Piranesi: a House of many mansions

Susanna Clarke’s Piranesi -
Susanna Clarke’s Piranesi -

“When the Moon rose in the Third Northern Hall I went to the Ninth Vestibule to witness the joining of Three Tides.”

At first reading, the opening sentence of Susanna Clarke’s novel Piranesi, despite being irresistibly intriguing, might make your heart sink a little. The complicated geography (do I need to be able to find my way mentally around wherever we are?), the old-time language (all those capital letters, and the Vestibule) and the hint at ceremony (witnessing the joining of Three Tides) – there’s a vast amount of information packed into those two lines.

But despite being dense with meaning, that sentence is also very plainly and beautifully written. It’s true that a map of the building would have improved this glorious book, but other than that, what else could possibly add to it (except another 400 pages)? At one level – and as with the House in which most of the action takes place, there are many levels – this is the story of the awakening – or perhaps the near-extinguishing – of an innocent and trusting soul. It is the story of a man who may or may not be called Piranesi, who may or may not live in a vast building which may or may not constitute an entire world inhabited by a single other person (sorry; it’s very difficult to say much more about what happens in the book without spoilers).

The cosmos of the protagonist is limited to this building; the name Piranesi, given him in mockery, is that of a real 18th-century Italian architect and artist who drew imaginary prisons. The name could not be less fitting for our narrator. Far from feeling imprisoned, he sees worlds in grains of sand, acquainting himself with every feature of the hundreds of rooms, each tide or cloud that passes through them, each statue in every room. He draws universal lessons from the smallest of incidents, tenderly reveres the remains of the only 13 other people who have ever lived, and honours the creatures and the things with which he shares the House.

Susanna Clarke, author of Piranesi. -

Often the reader is humbled by Piranesi’s own humility and gratitude, enlightened by his close scrutiny to the specialness of often mundane objects; but occasionally the reader sees more in them than Piranesi can. The meaning of the statue of a scowling gorilla is obscure; Piranesi, however, reads it as a symbol of “Peace, Tranquillity, Strength and Endurance.” But his favourite statue is that of a faun, which, he says, he dreamt about once: “he was standing in a snowy forest and speaking to a female child.”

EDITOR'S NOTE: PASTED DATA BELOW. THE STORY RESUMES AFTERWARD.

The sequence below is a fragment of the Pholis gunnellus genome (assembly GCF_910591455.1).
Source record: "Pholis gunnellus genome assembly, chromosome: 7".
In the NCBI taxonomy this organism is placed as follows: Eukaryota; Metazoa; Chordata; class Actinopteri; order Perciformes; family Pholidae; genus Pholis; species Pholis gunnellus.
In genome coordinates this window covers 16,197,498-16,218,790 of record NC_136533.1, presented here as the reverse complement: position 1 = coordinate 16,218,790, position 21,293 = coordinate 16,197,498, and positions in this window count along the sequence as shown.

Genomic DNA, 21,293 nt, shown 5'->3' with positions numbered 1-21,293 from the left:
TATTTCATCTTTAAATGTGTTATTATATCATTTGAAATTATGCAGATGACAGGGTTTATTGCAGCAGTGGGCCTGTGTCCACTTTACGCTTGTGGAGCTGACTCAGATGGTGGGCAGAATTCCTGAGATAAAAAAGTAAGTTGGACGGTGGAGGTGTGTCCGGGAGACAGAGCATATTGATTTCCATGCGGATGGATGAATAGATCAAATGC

The reader will recognise at once, though Piranesi does not, that that faun was Mr Tumnus and the child was Lucy, in The Lion, the Witch and the Wardrobe – an acknowledgement by Clarke of her debt to the Narnia books. Piranesi owes much to others in the series, especially The Magician’s Nephew, but also The Silver Chair.

Likewise, Piranesi is familiar with other words and ideas without knowing how or why: he can name the statues of minotaurs, but does he connect them with labyrinths, or the killing of monsters, unravelling of mysteries and finding a way out?

In this curious water-lapped world, Piranesi is at first quite passive (again, a trope from a Narnia book), content with the bounty with which he considers himself enveloped. In this sense Piranesi could be read as a pandemic novel; the narrator resembles those who were best able to survive the lockdowns and solitude – that is, those who didn’t feel solitary, and could find joy in enclosed surroundings.

Piranesi’s sojourn in this place outside what we think of as the real world also resembles Clarke’s own life. In 2004, after her first novel, Jonathan Strange & Mr Norrell, sold four million copies, she was stricken with chronic fatigue syndrome, which left her barely able to leave her own house for most of the years since then.

As for parallels between the two books, well, Jonathan Strange, in my paperback edition, is an epic, story-packed 782 pages, with copious footnotes; Piranesi is a mere 245, written in the limpid vocabulary of the ingenuous narrator, though the two books share a down-to-earth acceptance of magic as part of everyday life. So this is, in a sense, a fantasy novel; and also a detective story, in more ways than one – if, that is, you can be missing without knowing you’re missing or that you’re missing anything.

As the book progresses, picking up speed, Piranesi’s life in his self-contained, yet rich and strange environment becomes more complex. The reader is left as spellbound as the hero, torn between curiosity about what will happen next, and, like the new – or former – Piranesi, nostalgia for his routines and rituals, his beloved and loving surroundings, the place where he has found “Peace, Tranquillity, Strength and Endurance.”


"Piranesi: a House of many mansions"

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